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BULGARIA: Tier 2 Watch List

The Government of Bulgaria does not fully meet the minimum standards for the elimination of trafficking; however, it is making significant efforts to do so. The government demonstrated significant efforts during the reporting period by investigating more labor trafficking cases, providing shelters with specialized services for adult trafficking victims, updating the national mechanism referring and providing support to trafficking victims and making it compulsory for all government institutions, and approving a national anti-trafficking strategy for 2017-2021. Law enforcement continued to take action against public officials and police officers complicit in trafficking offenses. However, the government did not demonstrate increasing efforts compared to the previous reporting period. Although the total number of investigations and prosecutions of traffickers increased slightly, courts convicted fewer traffickers and issued suspended sentences for most of those convicted. The government’s capacity to shelter victims and provide specialized services remained low relative to the number of victims identified, and it did not provide specialized services for child trafficking victims. Because the government has devoted sufficient resources to a written plan that, if implemented, would constitute significant efforts to meet the minimum standards, Bulgaria was granted a waiver per the Trafficking Victims Protection Act from an otherwise required downgrade to Tier 3. Therefore, Bulgaria remained on Tier 2 Watch List for the third consecutive year.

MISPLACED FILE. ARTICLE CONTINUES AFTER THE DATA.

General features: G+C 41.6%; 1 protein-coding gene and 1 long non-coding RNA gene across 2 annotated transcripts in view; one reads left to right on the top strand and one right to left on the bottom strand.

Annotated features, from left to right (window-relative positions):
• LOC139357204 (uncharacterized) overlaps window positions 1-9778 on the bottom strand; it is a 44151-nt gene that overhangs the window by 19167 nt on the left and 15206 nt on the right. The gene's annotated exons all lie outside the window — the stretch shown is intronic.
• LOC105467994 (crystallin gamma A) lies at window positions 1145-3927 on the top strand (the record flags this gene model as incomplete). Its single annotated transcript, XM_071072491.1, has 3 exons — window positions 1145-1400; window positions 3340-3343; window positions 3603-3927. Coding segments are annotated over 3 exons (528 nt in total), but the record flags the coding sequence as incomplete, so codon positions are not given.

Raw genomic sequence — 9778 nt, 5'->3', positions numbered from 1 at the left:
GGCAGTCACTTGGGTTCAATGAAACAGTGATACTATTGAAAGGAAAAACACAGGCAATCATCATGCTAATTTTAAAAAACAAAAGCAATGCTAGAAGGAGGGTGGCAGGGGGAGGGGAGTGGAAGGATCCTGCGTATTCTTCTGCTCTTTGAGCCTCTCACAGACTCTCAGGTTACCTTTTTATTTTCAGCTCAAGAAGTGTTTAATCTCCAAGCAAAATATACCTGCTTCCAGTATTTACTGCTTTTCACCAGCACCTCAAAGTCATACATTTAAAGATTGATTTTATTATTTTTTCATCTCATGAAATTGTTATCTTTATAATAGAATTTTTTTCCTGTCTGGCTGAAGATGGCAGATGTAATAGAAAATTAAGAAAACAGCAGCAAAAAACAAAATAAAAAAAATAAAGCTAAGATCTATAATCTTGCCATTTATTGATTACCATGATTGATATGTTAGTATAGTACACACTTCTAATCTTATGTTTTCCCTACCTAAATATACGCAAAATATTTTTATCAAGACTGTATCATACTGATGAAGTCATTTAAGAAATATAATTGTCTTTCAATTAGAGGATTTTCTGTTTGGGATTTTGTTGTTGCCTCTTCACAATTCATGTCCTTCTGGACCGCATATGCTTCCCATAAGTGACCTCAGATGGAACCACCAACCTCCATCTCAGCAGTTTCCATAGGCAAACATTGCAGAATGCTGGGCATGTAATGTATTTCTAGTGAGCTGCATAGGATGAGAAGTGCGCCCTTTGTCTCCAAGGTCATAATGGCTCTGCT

Enhance efforts to investigate, prosecute, and convict traffickers, particularly for labor trafficking, and hold convicted traffickers accountable with prison terms; increase the capacity of assistance available to women subjected to trafficking and provide specialized assistance to child victims; proactively investigate, prosecute, and convict government officials complicit in trafficking, and hold convicted officials accountable with prison terms; increase funding for anti-trafficking activities; provide sensitivity training to prosecutors and judges working with sex trafficking victims; provide knowledgeable legal counsel and courtroom protections for victims assisting prosecutions; and increase the number of traffickers subjected to fines, in addition to prison sentences, and the number of victims receiving compensation.